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Banking & Finance

Hong Kong old-guard banks shaken by protests and online competitors

HSBC and others cut fees in response to potential threat from virtual lenders

Demonstrations rattle Hong Kong: The territory's crucial financial industry is grappling with a potential downturn in business stemming from political unrest.   © AP

HONG KONG -- Big banks in Hong Kong face a tougher environment as competition from internet-based rivals and political uncertainty roil the financial services market.

HSBC Holdings, which controls more than 30% of the Hong Kong banking market, and other big banks are battling for customers.

Politics in the territory are making it harder to do business at the moment. Hong Kong has been racked by street protests since early June, brought on by a contentious bill that would have allowed people in Hong Kong to be extradited to mainland China and stand trial there. The authorities have shelved the legislation, but the demonstrations have taken on a life of their own.

Financial industry employees were among those who took part in a rally last Thursday. A 24-year-old employee at an investment company said he was there to voice his opposition to the bill as a "Hong Kong citizen and financial expert." Bankers were on the streets again Monday, with demonstrations taking place in the financial district.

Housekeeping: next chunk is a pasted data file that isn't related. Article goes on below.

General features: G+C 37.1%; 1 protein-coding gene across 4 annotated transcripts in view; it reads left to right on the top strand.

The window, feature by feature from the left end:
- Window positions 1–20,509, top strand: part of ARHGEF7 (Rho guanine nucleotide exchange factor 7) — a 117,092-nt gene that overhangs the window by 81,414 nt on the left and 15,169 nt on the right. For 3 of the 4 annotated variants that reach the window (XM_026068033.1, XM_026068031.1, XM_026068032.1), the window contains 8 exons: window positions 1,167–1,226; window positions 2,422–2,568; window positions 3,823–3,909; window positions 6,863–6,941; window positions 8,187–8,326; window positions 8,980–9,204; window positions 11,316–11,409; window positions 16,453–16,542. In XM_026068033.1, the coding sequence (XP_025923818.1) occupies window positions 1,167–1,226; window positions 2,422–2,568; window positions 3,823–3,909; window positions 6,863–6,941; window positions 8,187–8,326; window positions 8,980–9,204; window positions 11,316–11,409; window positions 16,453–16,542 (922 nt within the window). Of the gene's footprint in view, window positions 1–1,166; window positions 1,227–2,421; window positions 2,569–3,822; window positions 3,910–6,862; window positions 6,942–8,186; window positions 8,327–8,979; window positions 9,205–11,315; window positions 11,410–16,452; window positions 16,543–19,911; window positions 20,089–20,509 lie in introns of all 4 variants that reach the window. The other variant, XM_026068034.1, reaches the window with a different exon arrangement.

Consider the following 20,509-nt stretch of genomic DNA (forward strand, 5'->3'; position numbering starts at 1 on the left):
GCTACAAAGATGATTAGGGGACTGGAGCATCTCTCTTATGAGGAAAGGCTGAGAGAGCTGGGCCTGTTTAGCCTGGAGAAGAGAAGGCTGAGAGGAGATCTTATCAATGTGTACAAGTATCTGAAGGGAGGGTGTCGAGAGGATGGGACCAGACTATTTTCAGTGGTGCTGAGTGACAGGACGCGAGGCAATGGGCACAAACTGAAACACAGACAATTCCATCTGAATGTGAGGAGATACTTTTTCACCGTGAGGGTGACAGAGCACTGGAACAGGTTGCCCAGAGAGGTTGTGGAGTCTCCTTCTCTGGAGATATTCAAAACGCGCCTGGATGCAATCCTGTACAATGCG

The political unrest is expected to weigh on the Hong Kong economy as tourists and shoppers stay away. The territory faces huge difficulties in the second half of the year, according to Louisa Cheang Wai Wan, vice chairman of Hang Seng Bank.

In addition to political headaches, Hong Kong banks face competition from new entrants. Financial regulators have granted online-only banking licenses to eight entities, including units of Ant Financial, an affiliate of Chinese electronic commerce leader Alibaba Group Holding, and other big Chinese high-tech companies, such as smartphone maker Xiaomi.

HSBC and three other big banks hold nearly 60% of Hong Kong's banking market, according to U.S. consultancy McKinsey. Although HSBC, in particular, has a strong position, it has been feeling the heat. CEO John Flint recently stepped down after just 18 months on the job, and the bank is planning deep cuts to its payroll. Industry watchers are focused on whether it can maintain its dominant share in Hong Kong.

The internet banks, which do not have to deal with the cost of operating physical branches, hope to attract deposits from individuals and small businesses. One banking analyst estimates virtual banks may capture around 30% of the market.

In response, HSBC and other conventional banks are cutting fees. HSBC previously charged 60 Hong Kong dollars ($7.65) a month for accounts with an average balance of less than HK$5,000. It dropped the fee last Thursday.

 

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